You can visit the Fort by water taxi from Baltimore’s Inner Harbor or by car.  We chose to drive to the Fort.  Free parking is available for visitors within the park.  All visitors must start their visit at the Visitor Center.  The Center still feels brand new; it was inaugurated in 2011 in preparation for the bicentennial of the War of 1812.  Adult visitors pay $7, children under 15 are free.  (The pass is good for a week as long as you keep your receipt.)  A gift shop and bathroom facilities are also available here.  Once inside, you can watch “The Battle of Fort McHenry,” a  presentation/movie which attempts to explain the Fort’s role in the War of 1812 and the British Invasion of Maryland in as succinct and clear a form as possible.  The brief introduction draws to a close with Francis Scott Key’s words and the screen lifting to reveal the American flag still flying over the Fort today.  At this point, you can either walk to the fort which sits directly behind the center or peruse the displays inside.  You can learn about the history of the Star Spangled Banner from its inspiration during the battle through its official designation as the US National Anthem years later in 1931.  You can also listen to a variety of ‘covers’ of the Anthem.  I think this was the girls favorite part.  Exhibits also cover the War of 1812 and the history of the fort through the ages.  Depending on how much time you want to spend looking at the exhibits, you could be on to the Fort in anywhere from 10-25 minutes.  Once you leave the Visitor’s Center there is no more shade!  Bring a hat, sunglasses and water with you.  It was ungodly hot while we were visiting and keeping the girls hydrated was an issue for us.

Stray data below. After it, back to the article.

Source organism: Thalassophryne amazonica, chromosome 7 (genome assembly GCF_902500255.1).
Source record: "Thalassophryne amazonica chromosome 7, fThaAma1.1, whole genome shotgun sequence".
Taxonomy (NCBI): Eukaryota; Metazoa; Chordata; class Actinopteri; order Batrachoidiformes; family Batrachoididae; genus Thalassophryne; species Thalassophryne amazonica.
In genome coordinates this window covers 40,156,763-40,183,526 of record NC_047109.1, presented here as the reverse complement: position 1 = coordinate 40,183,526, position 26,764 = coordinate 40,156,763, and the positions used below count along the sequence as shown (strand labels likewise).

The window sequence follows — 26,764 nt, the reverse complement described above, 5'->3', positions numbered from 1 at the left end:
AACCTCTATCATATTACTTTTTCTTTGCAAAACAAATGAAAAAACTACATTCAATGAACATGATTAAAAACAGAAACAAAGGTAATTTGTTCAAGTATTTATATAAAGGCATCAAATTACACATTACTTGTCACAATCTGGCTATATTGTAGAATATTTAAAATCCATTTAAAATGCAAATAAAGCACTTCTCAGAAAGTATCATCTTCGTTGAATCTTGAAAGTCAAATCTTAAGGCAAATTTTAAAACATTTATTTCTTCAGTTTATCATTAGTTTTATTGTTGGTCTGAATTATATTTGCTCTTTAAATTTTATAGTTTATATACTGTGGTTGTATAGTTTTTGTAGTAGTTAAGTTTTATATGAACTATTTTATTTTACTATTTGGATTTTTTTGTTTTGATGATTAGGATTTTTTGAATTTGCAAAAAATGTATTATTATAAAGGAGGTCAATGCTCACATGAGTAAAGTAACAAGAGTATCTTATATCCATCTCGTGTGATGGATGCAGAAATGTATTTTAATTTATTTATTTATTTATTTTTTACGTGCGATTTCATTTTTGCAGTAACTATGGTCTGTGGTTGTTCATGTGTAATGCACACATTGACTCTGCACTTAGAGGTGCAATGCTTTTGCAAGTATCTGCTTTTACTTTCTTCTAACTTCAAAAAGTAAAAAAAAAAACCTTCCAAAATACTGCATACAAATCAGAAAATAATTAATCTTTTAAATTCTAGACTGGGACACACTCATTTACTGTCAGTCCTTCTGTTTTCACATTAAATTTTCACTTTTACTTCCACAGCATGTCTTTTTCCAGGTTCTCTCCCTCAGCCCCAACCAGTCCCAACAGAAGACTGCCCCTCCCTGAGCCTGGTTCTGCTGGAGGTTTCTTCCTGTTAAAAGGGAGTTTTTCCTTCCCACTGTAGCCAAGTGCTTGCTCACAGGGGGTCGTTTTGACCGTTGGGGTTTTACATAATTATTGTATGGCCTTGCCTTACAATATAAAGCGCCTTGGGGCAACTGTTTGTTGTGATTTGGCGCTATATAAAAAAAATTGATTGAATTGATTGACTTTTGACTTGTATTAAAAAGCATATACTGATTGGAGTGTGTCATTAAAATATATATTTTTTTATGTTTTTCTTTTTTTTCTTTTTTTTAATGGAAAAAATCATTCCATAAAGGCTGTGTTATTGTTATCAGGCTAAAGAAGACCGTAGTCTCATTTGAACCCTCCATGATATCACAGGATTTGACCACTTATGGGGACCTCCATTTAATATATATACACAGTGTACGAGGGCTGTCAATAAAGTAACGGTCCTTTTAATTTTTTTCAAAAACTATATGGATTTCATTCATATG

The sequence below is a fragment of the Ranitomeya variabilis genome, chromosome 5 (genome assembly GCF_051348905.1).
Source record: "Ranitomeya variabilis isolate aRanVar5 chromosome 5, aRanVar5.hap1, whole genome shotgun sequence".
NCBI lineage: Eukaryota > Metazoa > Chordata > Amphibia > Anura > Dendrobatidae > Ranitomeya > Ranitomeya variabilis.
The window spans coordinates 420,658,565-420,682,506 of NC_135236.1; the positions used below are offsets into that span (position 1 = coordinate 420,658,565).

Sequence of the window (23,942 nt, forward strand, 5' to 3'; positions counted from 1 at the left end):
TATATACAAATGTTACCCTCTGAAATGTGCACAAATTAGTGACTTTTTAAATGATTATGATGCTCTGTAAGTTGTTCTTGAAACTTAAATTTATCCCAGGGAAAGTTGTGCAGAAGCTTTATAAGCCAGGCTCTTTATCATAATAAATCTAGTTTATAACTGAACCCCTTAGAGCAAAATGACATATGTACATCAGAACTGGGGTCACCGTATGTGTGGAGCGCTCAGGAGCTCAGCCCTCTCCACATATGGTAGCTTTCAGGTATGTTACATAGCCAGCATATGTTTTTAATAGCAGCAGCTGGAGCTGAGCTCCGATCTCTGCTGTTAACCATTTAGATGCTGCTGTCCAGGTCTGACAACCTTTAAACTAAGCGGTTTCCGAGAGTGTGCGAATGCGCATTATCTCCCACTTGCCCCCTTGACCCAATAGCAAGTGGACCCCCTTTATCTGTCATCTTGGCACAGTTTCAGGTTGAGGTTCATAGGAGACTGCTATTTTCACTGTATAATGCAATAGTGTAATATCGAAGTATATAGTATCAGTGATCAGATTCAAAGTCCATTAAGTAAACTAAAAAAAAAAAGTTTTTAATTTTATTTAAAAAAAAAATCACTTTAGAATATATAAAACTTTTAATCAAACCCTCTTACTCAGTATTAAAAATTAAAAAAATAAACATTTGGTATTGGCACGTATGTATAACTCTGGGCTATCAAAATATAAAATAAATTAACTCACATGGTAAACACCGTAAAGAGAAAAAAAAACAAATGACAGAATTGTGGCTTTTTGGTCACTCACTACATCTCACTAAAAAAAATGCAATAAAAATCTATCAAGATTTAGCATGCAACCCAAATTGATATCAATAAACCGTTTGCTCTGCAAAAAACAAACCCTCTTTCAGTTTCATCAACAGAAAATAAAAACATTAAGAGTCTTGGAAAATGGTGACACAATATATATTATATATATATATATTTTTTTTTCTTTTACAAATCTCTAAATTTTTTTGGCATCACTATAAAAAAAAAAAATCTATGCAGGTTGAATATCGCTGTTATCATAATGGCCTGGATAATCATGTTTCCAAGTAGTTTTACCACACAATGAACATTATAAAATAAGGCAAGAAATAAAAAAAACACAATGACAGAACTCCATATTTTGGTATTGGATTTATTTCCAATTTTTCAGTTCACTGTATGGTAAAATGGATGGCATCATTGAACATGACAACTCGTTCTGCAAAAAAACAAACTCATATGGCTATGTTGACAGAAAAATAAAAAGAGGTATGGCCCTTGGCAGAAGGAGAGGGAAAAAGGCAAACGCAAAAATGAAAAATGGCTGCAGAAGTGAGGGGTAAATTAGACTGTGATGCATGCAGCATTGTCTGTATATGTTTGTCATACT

The American Flag